I’d like D3 to become the standard library of data visualization: not just a tool you use directly to visualize data by writing code, but also a suite of tools that underpin more powerful software.
To this end, D3 espouses abstractions that are useful for any visualization application and rejects the tyranny of charts.
As Leland Wilkinson wrote in The Grammar of Graphics ,
If we endeavor to develop a charting instead of a graphing program, we will accomplish two things. First, we inevitably will offer fewer charts than people want. Second, our package will have no deep structure. Our computer program will be unnecessarily complex, because we will fail to reuse objects or routines that function similarly in different charts. And we will have no way to add new charts to our system without generating complex new code. Elegant design requires us to think about a theory of graphics, not charts.
If visualization is constructing “visual representations of abstract data to amplify cognition ”, then perhaps the most important concept in D3 is the scale , which maps a dimension of abstract data to a visual variable.
And now scales are available in a standalone library, d3-scale .
But what is a “dimension” of data? Or a “visual variable”? Consider a table of data, as in a spreadsheet. Each row in the table is a vector, and each column is a dimension. A dimension is just a named attribute whose values have a particular meaning, such as a price in dollars.
We typically think of dimensions as spatial and quantitative, such as a position in space represented by real numbers ⟨ x, y, z ⟩. Yet with abstract data there are also non-quantitative dimensions; for example, diamond cut quality (fair, good, very good, ideal) is ordinal, while diamond cut shape (princess, round, marquise, etc. ) is categorical.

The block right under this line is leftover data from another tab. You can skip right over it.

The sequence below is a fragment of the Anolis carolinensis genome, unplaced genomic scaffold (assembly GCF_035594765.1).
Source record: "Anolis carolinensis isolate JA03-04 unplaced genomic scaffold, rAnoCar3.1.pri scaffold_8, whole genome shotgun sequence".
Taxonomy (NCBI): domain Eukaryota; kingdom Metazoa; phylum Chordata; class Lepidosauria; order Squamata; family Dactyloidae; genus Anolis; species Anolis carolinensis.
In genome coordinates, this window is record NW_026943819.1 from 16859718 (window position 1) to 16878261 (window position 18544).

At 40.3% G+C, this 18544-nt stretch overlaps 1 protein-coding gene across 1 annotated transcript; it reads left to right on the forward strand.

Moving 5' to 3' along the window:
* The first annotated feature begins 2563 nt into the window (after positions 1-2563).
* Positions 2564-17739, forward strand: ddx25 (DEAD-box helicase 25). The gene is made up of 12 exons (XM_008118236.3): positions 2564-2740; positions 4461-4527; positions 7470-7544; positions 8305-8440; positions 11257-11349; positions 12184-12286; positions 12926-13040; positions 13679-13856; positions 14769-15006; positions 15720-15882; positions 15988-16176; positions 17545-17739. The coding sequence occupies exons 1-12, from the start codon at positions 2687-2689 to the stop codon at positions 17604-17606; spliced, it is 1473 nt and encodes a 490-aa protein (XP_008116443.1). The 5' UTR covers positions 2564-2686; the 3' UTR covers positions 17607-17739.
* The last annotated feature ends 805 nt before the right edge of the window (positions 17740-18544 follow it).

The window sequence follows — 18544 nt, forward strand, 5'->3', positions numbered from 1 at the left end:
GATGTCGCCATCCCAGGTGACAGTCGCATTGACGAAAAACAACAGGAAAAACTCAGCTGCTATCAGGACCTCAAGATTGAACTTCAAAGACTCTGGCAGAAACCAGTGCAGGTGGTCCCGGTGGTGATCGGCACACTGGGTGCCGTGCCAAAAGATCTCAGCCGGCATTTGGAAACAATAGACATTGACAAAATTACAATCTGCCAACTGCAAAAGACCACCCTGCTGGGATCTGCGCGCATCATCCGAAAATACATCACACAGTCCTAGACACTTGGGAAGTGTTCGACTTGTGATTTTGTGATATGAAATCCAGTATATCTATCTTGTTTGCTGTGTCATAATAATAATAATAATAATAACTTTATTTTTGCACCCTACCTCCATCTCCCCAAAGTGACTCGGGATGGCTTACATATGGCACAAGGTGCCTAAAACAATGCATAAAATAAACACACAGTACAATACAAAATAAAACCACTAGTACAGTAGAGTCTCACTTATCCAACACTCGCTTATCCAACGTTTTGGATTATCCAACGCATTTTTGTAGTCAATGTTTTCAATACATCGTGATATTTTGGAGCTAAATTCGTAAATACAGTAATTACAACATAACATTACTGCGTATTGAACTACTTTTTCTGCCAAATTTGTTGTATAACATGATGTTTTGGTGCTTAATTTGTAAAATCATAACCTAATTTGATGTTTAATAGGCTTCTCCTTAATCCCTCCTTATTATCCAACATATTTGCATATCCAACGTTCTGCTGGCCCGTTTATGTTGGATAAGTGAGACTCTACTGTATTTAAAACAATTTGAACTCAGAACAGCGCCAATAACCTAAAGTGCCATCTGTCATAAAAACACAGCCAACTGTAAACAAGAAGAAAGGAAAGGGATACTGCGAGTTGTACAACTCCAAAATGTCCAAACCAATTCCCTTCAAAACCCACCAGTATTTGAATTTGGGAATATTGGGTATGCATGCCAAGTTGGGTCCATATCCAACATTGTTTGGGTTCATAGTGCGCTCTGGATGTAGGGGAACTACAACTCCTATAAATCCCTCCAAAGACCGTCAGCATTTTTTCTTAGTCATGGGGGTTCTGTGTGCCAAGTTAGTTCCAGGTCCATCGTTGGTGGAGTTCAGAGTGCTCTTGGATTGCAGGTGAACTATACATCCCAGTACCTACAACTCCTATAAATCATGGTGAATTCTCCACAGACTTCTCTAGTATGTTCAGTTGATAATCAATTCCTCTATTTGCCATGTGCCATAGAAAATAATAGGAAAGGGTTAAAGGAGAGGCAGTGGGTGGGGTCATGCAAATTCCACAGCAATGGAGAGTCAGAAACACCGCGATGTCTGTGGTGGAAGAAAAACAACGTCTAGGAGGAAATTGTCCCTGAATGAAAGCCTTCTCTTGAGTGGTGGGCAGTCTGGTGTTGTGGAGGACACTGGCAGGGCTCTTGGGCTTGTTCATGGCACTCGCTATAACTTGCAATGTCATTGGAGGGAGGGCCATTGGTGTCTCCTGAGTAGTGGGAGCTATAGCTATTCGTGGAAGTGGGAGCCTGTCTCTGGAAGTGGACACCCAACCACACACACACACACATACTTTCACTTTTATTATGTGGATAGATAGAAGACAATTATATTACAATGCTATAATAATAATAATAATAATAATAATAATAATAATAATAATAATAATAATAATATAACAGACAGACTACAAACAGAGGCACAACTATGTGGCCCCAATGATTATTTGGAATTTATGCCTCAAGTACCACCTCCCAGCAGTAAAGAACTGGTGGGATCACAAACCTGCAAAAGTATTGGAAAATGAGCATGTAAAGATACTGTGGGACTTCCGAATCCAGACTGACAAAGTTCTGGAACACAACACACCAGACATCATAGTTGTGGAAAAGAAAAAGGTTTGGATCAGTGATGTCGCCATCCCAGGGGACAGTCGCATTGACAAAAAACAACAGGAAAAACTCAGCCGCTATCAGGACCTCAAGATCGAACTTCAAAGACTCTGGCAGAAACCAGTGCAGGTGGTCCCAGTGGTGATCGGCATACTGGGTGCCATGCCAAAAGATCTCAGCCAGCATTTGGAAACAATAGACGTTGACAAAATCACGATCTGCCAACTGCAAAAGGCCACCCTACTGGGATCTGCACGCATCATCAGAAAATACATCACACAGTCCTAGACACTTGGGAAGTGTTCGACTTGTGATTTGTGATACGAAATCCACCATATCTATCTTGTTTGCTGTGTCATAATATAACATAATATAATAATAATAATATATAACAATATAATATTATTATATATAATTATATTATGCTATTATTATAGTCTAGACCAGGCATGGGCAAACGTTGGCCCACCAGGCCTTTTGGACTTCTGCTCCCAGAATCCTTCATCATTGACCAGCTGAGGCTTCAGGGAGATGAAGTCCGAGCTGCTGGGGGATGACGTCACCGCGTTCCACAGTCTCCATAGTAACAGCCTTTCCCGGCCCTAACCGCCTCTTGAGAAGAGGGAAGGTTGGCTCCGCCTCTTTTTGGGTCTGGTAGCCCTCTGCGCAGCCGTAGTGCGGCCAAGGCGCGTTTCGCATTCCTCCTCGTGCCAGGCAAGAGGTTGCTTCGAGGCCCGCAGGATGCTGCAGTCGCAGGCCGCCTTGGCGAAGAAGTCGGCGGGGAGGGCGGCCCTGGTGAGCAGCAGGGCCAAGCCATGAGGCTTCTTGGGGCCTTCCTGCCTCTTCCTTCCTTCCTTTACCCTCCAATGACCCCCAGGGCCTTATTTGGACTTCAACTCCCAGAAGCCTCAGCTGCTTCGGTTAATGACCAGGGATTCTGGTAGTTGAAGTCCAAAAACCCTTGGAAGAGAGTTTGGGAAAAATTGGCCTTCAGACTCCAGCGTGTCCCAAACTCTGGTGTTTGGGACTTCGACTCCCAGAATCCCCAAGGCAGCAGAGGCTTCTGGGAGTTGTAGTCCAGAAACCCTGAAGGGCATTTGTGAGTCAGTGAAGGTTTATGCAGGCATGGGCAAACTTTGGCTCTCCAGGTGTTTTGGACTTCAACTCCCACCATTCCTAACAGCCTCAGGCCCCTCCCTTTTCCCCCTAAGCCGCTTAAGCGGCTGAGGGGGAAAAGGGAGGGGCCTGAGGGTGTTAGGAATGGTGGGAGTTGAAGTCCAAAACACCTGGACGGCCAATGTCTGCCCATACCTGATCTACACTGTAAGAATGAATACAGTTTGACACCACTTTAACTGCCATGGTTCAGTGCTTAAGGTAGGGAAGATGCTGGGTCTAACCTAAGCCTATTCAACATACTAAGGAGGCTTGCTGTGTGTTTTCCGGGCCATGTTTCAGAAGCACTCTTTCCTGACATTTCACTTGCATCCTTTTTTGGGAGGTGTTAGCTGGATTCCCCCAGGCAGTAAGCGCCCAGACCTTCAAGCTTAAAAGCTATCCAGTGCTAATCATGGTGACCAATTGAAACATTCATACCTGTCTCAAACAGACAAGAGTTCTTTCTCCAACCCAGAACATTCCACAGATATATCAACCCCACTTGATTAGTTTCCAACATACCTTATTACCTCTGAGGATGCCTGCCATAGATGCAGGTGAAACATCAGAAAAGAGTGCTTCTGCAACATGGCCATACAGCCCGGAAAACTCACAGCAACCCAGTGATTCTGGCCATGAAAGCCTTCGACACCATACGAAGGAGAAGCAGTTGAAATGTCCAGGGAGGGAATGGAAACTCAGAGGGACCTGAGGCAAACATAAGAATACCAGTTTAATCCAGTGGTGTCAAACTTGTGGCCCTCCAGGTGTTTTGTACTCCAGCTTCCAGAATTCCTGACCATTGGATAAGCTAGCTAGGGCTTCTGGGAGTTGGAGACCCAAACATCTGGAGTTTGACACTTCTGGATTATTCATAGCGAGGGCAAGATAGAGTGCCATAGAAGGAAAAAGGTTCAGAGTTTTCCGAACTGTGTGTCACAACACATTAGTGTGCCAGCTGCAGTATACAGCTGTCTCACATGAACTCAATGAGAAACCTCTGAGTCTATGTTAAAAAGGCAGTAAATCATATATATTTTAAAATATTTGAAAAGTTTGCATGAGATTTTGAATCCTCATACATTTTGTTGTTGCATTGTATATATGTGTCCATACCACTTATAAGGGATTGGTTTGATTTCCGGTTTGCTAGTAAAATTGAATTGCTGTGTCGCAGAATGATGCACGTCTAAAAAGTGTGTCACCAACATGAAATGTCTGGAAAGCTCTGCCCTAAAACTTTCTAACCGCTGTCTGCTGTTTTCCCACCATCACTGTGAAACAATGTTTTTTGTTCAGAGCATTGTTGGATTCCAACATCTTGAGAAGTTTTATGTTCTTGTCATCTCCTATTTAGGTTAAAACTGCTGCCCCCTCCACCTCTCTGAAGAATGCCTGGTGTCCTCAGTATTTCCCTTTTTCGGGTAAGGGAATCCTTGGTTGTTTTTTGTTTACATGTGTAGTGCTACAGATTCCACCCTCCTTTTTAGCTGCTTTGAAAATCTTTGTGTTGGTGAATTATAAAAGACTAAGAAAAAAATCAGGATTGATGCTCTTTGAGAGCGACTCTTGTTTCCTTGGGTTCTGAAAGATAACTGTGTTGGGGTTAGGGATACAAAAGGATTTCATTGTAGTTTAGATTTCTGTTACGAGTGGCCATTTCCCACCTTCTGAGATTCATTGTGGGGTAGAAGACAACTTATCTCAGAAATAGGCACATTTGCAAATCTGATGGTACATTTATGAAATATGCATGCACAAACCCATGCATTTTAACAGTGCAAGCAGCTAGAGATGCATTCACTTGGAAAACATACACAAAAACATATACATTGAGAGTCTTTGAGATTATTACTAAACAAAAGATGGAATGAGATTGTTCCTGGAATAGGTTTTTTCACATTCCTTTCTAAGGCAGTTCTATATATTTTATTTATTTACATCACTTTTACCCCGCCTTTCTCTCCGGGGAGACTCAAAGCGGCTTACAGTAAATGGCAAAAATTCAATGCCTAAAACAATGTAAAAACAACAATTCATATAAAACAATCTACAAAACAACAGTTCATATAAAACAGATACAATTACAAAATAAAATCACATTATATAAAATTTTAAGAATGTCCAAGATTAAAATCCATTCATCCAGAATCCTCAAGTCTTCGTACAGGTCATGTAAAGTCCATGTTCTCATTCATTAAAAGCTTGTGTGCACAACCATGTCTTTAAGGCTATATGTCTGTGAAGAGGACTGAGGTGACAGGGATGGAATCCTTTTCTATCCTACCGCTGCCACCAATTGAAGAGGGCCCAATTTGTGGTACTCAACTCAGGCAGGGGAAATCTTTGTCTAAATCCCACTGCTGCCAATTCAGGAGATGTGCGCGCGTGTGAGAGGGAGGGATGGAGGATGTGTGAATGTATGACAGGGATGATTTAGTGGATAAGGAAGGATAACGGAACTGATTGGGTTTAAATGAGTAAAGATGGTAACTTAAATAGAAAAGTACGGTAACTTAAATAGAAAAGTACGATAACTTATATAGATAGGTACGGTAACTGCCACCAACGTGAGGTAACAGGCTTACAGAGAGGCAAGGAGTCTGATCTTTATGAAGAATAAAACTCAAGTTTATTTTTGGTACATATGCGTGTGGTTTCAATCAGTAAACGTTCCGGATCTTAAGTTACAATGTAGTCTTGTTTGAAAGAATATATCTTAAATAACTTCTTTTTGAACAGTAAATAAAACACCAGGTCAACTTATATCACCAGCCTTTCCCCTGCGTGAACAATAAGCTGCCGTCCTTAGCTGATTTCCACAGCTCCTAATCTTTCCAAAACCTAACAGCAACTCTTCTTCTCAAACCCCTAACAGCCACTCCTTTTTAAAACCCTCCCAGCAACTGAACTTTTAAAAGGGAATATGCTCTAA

Visual variables are best explained by Jacques Bertin in Semiology of Graphics . He described how graphical marks (say, dots in a scatterplot) can represent data using planar position ⟨ x, y ⟩ and a luminous dimension z :
Within the plane a mark can be at the top or the bottom, to the right or the left. The eye perceives two independent dimensions along X and Y, which are distinguished orthogonally. A variation in light energy produces a third dimension in Z, which is independent of X and Y…
The eye is sensitive, along the Z dimension, to 6 independent visual variables, which can be superimposed on the planar figures: the size of the marks, their value, texture, color, orientation, and shape. They can represent differences (≠), similarities (≡), a quantified order (Q), or a nonquantified order (O), and can express groups, hierarchies, or vertical movements.
Thus, a scale is a function that takes an abstract value of data, such as the mass of a diamond in carats, and returns a visual value such as the horizontal position of a dot in pixels. With two scales (one each for x and y ), we have the basis for a scatterplot.